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Politics & Policy

The Unavoidable Tragedy in Afghanistan?

Queue at Kabul Airport Courtesy of BBC

Was the current tragedy in Afghanistan avoidable? As we watch desperate, scared people clinging to the bottom of airplanes or dying in ISIS bomb attacks, it’s hard not to armchair quarterback and think anyone competent could have done things better. I’m not going to disagree; it’s a farcical disaster that will damage US credibility for decades and probably cost many more lives. But was it as easily avoidable as some think?

I doubt it.

President Biden will withdraw all American troops from Afghanistan over the coming months, U.S. officials said, completing the military exit by the 20th anniversary of the Sept. 11, 2001, attacks that drew the United States into its longest war.  – Washington Post, Apr 13, 2021

Afghanistan Options

I’m no expert on Middle East foreign policy, our wars in the region or anything else, but there are a couple of obvious “alternatives” to the current situation that are worth discussing…

1 / Stay in Afghanistan (Forever?)

In this model, the US military stays in the country indefinitely, fighting the Taliban, expending US lives, in the hopes that a democracy will form over time…and eventually be able to defend itself. At some point in the future, we might have been able to draw down troops while maintaining stability.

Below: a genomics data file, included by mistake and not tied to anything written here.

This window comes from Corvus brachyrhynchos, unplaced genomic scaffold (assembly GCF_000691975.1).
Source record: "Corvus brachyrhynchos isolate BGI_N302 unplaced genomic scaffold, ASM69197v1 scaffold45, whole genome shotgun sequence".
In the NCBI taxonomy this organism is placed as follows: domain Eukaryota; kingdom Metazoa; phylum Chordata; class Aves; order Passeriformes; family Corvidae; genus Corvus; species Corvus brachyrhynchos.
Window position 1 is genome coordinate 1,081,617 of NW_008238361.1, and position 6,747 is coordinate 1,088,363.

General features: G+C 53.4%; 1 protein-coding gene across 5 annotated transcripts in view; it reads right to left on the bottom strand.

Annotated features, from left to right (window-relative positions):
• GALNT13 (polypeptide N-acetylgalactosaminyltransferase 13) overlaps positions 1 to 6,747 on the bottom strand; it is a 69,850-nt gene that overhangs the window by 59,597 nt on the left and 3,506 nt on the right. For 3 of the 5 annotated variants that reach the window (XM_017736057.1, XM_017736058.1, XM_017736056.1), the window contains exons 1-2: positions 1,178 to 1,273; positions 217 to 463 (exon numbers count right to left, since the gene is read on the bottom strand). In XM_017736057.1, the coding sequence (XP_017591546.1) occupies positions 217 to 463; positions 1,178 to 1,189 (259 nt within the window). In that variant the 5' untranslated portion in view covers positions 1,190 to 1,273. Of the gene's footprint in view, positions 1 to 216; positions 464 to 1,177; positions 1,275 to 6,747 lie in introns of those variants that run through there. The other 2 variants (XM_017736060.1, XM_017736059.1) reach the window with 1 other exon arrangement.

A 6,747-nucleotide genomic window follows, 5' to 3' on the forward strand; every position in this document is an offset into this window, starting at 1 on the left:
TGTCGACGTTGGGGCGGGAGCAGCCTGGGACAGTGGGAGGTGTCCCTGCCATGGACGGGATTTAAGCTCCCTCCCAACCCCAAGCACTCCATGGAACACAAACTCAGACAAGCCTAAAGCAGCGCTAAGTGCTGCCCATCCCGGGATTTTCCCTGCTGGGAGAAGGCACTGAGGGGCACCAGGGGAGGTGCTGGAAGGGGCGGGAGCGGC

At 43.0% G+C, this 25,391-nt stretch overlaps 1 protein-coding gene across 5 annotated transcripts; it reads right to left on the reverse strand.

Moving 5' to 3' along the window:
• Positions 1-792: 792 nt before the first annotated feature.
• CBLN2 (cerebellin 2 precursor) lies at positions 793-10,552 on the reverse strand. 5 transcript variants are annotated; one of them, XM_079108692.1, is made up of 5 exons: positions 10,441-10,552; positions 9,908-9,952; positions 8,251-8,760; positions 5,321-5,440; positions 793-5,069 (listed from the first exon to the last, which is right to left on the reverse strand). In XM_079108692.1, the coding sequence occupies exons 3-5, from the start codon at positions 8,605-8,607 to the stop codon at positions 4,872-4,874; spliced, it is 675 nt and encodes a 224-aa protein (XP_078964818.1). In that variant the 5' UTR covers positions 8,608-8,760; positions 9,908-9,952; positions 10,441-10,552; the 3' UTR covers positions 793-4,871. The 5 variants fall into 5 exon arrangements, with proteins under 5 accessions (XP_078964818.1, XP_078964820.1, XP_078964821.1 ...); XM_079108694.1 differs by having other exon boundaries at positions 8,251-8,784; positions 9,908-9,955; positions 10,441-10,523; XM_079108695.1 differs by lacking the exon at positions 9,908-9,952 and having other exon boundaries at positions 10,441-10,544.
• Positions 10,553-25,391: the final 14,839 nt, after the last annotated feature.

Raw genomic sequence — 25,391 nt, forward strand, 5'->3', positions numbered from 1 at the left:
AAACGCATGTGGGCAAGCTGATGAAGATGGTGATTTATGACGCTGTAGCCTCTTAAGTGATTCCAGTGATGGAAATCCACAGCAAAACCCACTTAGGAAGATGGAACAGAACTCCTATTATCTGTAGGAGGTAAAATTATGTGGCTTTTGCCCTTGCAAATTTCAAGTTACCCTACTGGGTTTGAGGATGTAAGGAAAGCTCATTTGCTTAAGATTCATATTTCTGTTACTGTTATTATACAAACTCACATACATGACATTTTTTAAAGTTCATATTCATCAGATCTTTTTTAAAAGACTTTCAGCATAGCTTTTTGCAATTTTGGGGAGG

Pros: Afghani civilians protected (kinda), US military contractors get more money, Taliban gets great PR for ongoing fight, possible eventual democracy maybe.

Cons: Infinite monetary cost, unlimited US human cost, no real proof it would ever work. Would have violated Trump’s 2020 agreement with the Taliban:

And hasn’t really worked anywhere else I can think of. Not really politically viable after 20 years of failure.

2a / More Gradual Withdrawal w/o Evacuation

In this model, Biden would presumably have announced withdrawal on a longer timescale, but kept to the story that everything would be fine and the Afghani military would pick up the slack. This would give more time for voluntary repatriation and emigration, though without any incentive to do so–after all, everything’s going to be fine, right?–it’s not clear anyone would actually have left. This just means delaying what we’re seeing today to some point in the future.